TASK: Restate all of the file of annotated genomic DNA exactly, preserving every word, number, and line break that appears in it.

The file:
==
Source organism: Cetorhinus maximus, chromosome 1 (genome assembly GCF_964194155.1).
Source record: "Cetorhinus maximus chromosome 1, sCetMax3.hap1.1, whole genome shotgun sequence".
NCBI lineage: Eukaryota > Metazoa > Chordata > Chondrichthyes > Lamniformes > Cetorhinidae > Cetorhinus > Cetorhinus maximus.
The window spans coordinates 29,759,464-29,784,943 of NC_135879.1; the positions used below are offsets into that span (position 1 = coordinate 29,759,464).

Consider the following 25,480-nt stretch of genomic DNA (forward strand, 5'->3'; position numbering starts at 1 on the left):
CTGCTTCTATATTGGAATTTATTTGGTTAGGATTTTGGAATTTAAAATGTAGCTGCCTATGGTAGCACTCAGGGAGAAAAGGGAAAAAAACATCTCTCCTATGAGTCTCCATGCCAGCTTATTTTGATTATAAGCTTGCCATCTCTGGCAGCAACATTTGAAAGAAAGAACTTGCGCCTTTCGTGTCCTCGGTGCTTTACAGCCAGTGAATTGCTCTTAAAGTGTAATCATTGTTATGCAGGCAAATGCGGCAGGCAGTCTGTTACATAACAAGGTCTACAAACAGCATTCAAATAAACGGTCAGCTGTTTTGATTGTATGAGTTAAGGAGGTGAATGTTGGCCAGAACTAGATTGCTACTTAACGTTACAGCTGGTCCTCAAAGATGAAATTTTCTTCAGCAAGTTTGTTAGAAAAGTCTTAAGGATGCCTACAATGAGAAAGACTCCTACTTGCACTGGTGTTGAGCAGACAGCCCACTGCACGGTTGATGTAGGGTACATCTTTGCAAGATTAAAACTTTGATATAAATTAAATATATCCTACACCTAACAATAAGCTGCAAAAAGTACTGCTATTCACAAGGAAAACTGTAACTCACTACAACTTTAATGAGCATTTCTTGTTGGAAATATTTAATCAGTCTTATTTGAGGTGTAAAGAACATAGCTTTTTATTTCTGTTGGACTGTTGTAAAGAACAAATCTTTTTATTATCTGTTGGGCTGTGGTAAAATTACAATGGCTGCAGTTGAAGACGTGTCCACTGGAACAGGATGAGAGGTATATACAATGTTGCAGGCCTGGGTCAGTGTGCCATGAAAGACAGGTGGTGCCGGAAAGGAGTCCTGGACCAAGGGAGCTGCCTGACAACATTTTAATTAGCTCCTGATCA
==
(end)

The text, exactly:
Source organism: Cetorhinus maximus, chromosome 1 (genome assembly GCF_964194155.1).
Source record: "Cetorhinus maximus chromosome 1, sCetMax3.hap1.1, whole genome shotgun sequence".
NCBI lineage: Eukaryota > Metazoa > Chordata > Chondrichthyes > Lamniformes > Cetorhinidae > Cetorhinus > Cetorhinus maximus.
The window spans coordinates 29,759,464-29,784,943 of NC_135879.1; the positions used below are offsets into that span (position 1 = coordinate 29,759,464).

Consider the following 25,480-nt stretch of genomic DNA (forward strand, 5'->3'; position numbering starts at 1 on the left):
CTGCTTCTATATTGGAATTTATTTGGTTAGGATTTTGGAATTTAAAATGTAGCTGCCTATGGTAGCACTCAGGGAGAAAAGGGAAAAAAACATCTCTCCTATGAGTCTCCATGCCAGCTTATTTTGATTATAAGCTTGCCATCTCTGGCAGCAACATTTGAAAGAAAGAACTTGCGCCTTTCGTGTCCTCGGTGCTTTACAGCCAGTGAATTGCTCTTAAAGTGTAATCATTGTTATGCAGGCAAATGCGGCAGGCAGTCTGTTACATAACAAGGTCTACAAACAGCATTCAAATAAACGGTCAGCTGTTTTGATTGTATGAGTTAAGGAGGTGAATGTTGGCCAGAACTAGATTGCTACTTAACGTTACAGCTGGTCCTCAAAGATGAAATTTTCTTCAGCAAGTTTGTTAGAAAAGTCTTAAGGATGCCTACAATGAGAAAGACTCCTACTTGCACTGGTGTTGAGCAGACAGCCCACTGCACGGTTGATGTAGGGTACATCTTTGCAAGATTAAAACTTTGATATAAATTAAATATATCCTACACCTAACAATAAGCTGCAAAAAGTACTGCTATTCACAAGGAAAACTGTAACTCACTACAACTTTAATGAGCATTTCTTGTTGGAAATATTTAATCAGTCTTATTTGAGGTGTAAAGAACATAGCTTTTTATTTCTGTTGGACTGTTGTAAAGAACAAATCTTTTTATTATCTGTTGGGCTGTGGTAAAATTACAATGGCTGCAGTTGAAGACGTGTCCACTGGAACAGGATGAGAGGTATATACAATGTTGCAGGCCTGGGTCAGTGTGCCATGAAAGACAGGTGGTGCCGGAAAGGAGTCCTGGACCAAGGGAGCTGCCTGACAACATTTTAATTAGCTCCTGATCA